However, cellulose also came with a lot of baggage. When loosely filled, cellulose settles up to 20%, leading to high energy bills as it wasn’t the most optimal insulator for stopping heat seeping out of homes and properties. Being a roof insulator, it didn’t maintain water too well, it would dry slowly after absorbing water, which leads to quicker deterioration and became a heavy dense insulator that didn’t really keep in heat all that well. Although cellulose has it’s problems, it was seen as a step forward than traditional fibreglass.
Traditional Insulation Methods – 1970s
Spray foam insulation took the market by storm in and around the 1970s. It was new, fast, clean and efficient. This superior form of insulation comes in two forms, open-cell and closed-cell, both with their own benefits. Spray foam insulation became a practical solution to insulate the hardest to reach areas, open-cell properties contained impressive expansion and flexibility, allowing for the foam to cover all nooks and crannies with ease. Moreover, this spray foam solution is 100% water blown, containing zero harmful gases and toxins. The closed-cell side of spray foam insulation is a dense, water impermeable insulator that doesn’t allow mould growth. Closed-cell insulation is a highly cost-effective solution, it reduces energy bills by containing heat, reducing the need for constant heating. Homes can be insulated to perfection with spray foam, attics, walls, basements, roofs and more can all be insulated using the aforementioned product.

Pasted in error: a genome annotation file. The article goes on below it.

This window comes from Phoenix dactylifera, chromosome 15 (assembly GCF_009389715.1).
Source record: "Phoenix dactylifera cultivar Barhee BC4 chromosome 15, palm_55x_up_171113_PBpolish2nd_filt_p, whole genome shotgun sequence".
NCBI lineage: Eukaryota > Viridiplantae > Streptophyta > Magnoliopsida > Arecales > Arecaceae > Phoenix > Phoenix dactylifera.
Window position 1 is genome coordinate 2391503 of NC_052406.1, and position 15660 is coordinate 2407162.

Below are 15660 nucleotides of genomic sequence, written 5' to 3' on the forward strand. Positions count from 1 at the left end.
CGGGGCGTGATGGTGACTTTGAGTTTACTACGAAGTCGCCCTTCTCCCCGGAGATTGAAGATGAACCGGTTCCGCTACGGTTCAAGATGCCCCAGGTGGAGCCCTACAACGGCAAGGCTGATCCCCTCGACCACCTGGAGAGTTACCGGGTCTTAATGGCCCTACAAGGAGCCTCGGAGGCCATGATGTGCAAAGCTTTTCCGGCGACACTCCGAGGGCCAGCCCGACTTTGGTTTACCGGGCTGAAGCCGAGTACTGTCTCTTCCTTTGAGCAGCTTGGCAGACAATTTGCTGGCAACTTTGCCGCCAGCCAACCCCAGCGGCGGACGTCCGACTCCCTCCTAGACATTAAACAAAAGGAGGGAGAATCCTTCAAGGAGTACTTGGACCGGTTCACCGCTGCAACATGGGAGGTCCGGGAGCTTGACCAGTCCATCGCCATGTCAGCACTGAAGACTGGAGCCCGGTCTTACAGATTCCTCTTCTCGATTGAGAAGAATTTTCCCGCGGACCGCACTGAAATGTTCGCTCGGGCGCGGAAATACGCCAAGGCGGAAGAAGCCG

Spray foam insulation is arguably the number one home insulation product globally, with its superior R-Value (ability to contain heat), expansionist capabilities (can expand in excess of 100x from it’s spraying state) and it even has sound-proofing properties. Today, Icynene spray foam technology dominates the home insulation market, with millions of homes across the world insulated. The product has been perfected and continues to provide cost-effective and eco-friendly insulating services to all.
A History of Insulations – Conclusion
We have witnessed a transformation of insulating products from fibreglass in the 1930s, cellulose in the 1950s and foam insulation in the 1970s, each exceeding potentials of their predecessors. However, it is important to note that the deficits that the traditional insulation products once held are no longer the case now, fibreglass and cellulose have been revived by newer technologies and are widely used as successful insulators today. Alternatively, there are many home insulation products available on the market, thermabead, fibre, Celotex, wool, PIR, masonry and more. If you are planning a home insulation, Eco Spray Foam Systems can help you, we offer a free survey of your house or property and can provide experienced insights into the best insulator for you. We have meticulously helped many homes across the United Kingdom insulate to optimum potential. You can contact us at email@example.com or check out or website for more information at Eco Spray Foam Systems.
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Note: Please not these insulators mentioned in this article are strictly traditional forms from the 1930s, nowadays they have modernised for the better.